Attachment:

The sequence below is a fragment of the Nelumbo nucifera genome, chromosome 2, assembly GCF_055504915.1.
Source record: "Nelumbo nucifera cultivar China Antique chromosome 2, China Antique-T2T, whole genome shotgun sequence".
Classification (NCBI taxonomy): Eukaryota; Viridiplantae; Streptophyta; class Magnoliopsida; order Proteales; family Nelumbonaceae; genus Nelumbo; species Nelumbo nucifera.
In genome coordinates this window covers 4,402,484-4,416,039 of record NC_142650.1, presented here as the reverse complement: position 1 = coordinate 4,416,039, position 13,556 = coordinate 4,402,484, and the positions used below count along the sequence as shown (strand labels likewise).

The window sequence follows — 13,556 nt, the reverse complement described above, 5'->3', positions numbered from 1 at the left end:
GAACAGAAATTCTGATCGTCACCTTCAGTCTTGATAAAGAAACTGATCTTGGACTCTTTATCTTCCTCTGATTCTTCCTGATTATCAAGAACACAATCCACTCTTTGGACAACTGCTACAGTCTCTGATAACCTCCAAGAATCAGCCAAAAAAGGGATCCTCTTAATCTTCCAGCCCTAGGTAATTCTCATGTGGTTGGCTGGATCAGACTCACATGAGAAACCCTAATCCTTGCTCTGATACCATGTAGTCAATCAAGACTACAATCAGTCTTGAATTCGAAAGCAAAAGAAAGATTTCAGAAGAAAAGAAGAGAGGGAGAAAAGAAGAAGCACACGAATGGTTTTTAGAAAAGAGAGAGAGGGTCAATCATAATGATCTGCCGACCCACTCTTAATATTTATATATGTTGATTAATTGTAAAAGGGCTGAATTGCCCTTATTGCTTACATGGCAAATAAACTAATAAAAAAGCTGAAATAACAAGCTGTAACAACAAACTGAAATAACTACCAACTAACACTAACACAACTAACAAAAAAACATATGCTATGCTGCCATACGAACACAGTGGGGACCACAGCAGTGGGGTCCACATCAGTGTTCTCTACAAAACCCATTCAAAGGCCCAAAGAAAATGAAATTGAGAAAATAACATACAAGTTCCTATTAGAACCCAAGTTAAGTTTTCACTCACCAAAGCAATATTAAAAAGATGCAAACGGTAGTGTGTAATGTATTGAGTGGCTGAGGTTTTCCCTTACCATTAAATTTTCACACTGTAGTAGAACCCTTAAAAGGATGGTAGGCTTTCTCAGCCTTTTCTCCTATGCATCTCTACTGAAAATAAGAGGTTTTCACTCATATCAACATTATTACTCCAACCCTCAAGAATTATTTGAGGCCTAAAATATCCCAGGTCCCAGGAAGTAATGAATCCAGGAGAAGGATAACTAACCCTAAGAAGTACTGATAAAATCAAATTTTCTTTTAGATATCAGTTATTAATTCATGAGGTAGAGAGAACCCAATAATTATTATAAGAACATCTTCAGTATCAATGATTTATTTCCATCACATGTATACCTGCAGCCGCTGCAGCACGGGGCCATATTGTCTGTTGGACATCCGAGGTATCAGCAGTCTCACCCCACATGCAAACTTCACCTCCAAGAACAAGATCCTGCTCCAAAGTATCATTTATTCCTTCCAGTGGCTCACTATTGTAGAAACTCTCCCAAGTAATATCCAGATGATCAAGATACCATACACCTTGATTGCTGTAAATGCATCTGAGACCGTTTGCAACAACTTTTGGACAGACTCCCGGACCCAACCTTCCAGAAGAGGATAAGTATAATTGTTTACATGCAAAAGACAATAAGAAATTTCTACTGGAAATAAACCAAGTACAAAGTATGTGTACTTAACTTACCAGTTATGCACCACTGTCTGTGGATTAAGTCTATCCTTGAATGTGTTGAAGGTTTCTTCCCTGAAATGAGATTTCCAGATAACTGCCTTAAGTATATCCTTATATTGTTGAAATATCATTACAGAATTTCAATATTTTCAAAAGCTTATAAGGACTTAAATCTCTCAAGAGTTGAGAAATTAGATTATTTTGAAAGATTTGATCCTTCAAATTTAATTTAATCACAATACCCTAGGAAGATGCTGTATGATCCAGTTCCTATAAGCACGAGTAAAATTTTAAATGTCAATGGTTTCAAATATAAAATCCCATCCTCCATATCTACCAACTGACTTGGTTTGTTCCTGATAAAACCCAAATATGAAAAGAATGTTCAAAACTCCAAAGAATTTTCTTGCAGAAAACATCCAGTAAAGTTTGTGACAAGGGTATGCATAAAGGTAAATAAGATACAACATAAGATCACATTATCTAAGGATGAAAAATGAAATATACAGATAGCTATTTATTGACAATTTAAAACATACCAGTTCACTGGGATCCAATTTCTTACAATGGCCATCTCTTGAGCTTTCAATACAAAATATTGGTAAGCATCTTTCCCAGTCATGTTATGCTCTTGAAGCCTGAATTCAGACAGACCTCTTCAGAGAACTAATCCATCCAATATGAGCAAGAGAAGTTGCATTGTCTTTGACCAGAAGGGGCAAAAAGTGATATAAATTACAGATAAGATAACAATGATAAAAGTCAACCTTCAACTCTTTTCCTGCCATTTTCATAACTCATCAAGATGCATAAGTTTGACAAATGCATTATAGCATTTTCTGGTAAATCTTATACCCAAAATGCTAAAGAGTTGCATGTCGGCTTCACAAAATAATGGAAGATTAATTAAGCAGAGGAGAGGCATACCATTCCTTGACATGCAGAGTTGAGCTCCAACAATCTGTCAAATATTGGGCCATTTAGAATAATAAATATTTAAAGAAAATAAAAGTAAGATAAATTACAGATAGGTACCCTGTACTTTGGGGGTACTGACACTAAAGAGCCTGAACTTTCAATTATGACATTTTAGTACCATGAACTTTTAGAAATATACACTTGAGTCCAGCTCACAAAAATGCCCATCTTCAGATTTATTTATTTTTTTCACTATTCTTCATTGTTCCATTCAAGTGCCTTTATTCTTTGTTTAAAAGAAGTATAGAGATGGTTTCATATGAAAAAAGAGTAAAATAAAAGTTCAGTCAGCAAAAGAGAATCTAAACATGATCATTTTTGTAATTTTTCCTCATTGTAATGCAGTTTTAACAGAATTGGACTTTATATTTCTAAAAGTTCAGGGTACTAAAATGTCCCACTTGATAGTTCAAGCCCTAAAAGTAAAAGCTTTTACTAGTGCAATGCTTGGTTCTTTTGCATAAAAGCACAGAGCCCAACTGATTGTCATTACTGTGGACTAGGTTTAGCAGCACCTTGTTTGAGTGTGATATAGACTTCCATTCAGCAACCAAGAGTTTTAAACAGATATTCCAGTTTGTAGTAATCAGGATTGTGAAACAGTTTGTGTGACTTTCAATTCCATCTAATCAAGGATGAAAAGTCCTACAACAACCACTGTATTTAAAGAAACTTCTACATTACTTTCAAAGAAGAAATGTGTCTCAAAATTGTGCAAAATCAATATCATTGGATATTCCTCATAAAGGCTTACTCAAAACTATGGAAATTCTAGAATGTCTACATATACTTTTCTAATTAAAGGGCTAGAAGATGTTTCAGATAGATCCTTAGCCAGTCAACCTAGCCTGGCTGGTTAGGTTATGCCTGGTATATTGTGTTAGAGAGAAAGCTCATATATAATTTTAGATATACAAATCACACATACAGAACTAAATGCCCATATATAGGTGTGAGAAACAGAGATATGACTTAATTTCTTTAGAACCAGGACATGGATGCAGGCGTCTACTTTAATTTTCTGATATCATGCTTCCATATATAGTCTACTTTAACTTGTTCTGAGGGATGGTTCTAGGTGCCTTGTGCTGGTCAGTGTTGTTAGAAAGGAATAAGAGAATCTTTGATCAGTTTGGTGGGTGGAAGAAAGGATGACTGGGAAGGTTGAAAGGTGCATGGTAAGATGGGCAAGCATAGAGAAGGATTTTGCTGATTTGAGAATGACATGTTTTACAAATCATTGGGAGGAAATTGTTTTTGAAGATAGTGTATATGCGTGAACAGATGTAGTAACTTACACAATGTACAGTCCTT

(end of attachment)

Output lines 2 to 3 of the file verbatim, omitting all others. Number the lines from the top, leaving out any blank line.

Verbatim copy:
Source record: "Nelumbo nucifera cultivar China Antique chromosome 2, China Antique-T2T, whole genome shotgun sequence".
Classification (NCBI taxonomy): Eukaryota; Viridiplantae; Streptophyta; class Magnoliopsida; order Proteales; family Nelumbonaceae; genus Nelumbo; species Nelumbo nucifera.